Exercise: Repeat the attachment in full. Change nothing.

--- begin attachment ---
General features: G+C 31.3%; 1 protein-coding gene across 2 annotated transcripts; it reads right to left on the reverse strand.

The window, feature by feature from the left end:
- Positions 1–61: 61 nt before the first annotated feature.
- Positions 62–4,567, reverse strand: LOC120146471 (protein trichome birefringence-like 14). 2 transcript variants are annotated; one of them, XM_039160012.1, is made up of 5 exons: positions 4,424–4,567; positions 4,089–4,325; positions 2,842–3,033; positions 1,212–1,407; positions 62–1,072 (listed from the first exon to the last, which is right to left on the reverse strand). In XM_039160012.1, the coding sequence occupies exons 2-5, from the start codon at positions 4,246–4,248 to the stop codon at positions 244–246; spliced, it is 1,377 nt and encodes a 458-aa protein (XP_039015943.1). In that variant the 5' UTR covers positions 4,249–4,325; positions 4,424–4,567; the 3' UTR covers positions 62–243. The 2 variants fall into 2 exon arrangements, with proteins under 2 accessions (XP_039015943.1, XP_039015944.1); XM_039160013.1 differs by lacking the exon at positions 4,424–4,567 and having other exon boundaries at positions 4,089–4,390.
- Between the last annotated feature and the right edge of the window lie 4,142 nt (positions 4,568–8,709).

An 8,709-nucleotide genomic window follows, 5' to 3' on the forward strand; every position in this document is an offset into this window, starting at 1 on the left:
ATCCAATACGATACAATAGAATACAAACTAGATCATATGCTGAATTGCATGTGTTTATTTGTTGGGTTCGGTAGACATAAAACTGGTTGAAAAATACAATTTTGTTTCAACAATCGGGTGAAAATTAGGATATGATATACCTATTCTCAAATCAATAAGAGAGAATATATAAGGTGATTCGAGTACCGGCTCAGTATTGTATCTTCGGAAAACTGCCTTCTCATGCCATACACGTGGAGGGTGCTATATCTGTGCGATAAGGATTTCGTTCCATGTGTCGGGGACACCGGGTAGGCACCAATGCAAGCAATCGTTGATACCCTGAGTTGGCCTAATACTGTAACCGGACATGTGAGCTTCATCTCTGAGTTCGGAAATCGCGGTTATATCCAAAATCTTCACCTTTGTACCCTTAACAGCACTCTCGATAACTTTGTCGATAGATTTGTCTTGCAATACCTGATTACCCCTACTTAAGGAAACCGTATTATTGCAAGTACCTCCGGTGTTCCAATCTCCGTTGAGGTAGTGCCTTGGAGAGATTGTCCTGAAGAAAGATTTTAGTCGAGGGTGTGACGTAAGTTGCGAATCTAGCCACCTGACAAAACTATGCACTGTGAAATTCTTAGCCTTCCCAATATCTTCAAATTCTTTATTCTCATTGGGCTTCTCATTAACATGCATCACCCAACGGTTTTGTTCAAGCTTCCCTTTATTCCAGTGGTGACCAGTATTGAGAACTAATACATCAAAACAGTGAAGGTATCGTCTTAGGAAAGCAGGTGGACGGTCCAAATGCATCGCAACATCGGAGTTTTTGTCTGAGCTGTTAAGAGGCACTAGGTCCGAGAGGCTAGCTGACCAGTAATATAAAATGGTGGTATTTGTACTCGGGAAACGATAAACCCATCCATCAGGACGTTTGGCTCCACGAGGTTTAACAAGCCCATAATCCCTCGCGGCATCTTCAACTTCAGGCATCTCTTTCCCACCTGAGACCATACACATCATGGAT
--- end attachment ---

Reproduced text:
General features: G+C 31.3%; 1 protein-coding gene across 2 annotated transcripts; it reads right to left on the reverse strand.

The window, feature by feature from the left end:
- Positions 1–61: 61 nt before the first annotated feature.
- Positions 62–4,567, reverse strand: LOC120146471 (protein trichome birefringence-like 14). 2 transcript variants are annotated; one of them, XM_039160012.1, is made up of 5 exons: positions 4,424–4,567; positions 4,089–4,325; positions 2,842–3,033; positions 1,212–1,407; positions 62–1,072 (listed from the first exon to the last, which is right to left on the reverse strand). In XM_039160012.1, the coding sequence occupies exons 2-5, from the start codon at positions 4,246–4,248 to the stop codon at positions 244–246; spliced, it is 1,377 nt and encodes a 458-aa protein (XP_039015943.1). In that variant the 5' UTR covers positions 4,249–4,325; positions 4,424–4,567; the 3' UTR covers positions 62–243. The 2 variants fall into 2 exon arrangements, with proteins under 2 accessions (XP_039015943.1, XP_039015944.1); XM_039160013.1 differs by lacking the exon at positions 4,424–4,567 and having other exon boundaries at positions 4,089–4,390.
- Between the last annotated feature and the right edge of the window lie 4,142 nt (positions 4,568–8,709).

An 8,709-nucleotide genomic window follows, 5' to 3' on the forward strand; every position in this document is an offset into this window, starting at 1 on the left:
ATCCAATACGATACAATAGAATACAAACTAGATCATATGCTGAATTGCATGTGTTTATTTGTTGGGTTCGGTAGACATAAAACTGGTTGAAAAATACAATTTTGTTTCAACAATCGGGTGAAAATTAGGATATGATATACCTATTCTCAAATCAATAAGAGAGAATATATAAGGTGATTCGAGTACCGGCTCAGTATTGTATCTTCGGAAAACTGCCTTCTCATGCCATACACGTGGAGGGTGCTATATCTGTGCGATAAGGATTTCGTTCCATGTGTCGGGGACACCGGGTAGGCACCAATGCAAGCAATCGTTGATACCCTGAGTTGGCCTAATACTGTAACCGGACATGTGAGCTTCATCTCTGAGTTCGGAAATCGCGGTTATATCCAAAATCTTCACCTTTGTACCCTTAACAGCACTCTCGATAACTTTGTCGATAGATTTGTCTTGCAATACCTGATTACCCCTACTTAAGGAAACCGTATTATTGCAAGTACCTCCGGTGTTCCAATCTCCGTTGAGGTAGTGCCTTGGAGAGATTGTCCTGAAGAAAGATTTTAGTCGAGGGTGTGACGTAAGTTGCGAATCTAGCCACCTGACAAAACTATGCACTGTGAAATTCTTAGCCTTCCCAATATCTTCAAATTCTTTATTCTCATTGGGCTTCTCATTAACATGCATCACCCAACGGTTTTGTTCAAGCTTCCCTTTATTCCAGTGGTGACCAGTATTGAGAACTAATACATCAAAACAGTGAAGGTATCGTCTTAGGAAAGCAGGTGGACGGTCCAAATGCATCGCAACATCGGAGTTTTTGTCTGAGCTGTTAAGAGGCACTAGGTCCGAGAGGCTAGCTGACCAGTAATATAAAATGGTGGTATTTGTACTCGGGAAACGATAAACCCATCCATCAGGACGTTTGGCTCCACGAGGTTTAACAAGCCCATAATCCCTCGCGGCATCTTCAACTTCAGGCATCTCTTTCCCACCTGAGACCATACACATCATGGAT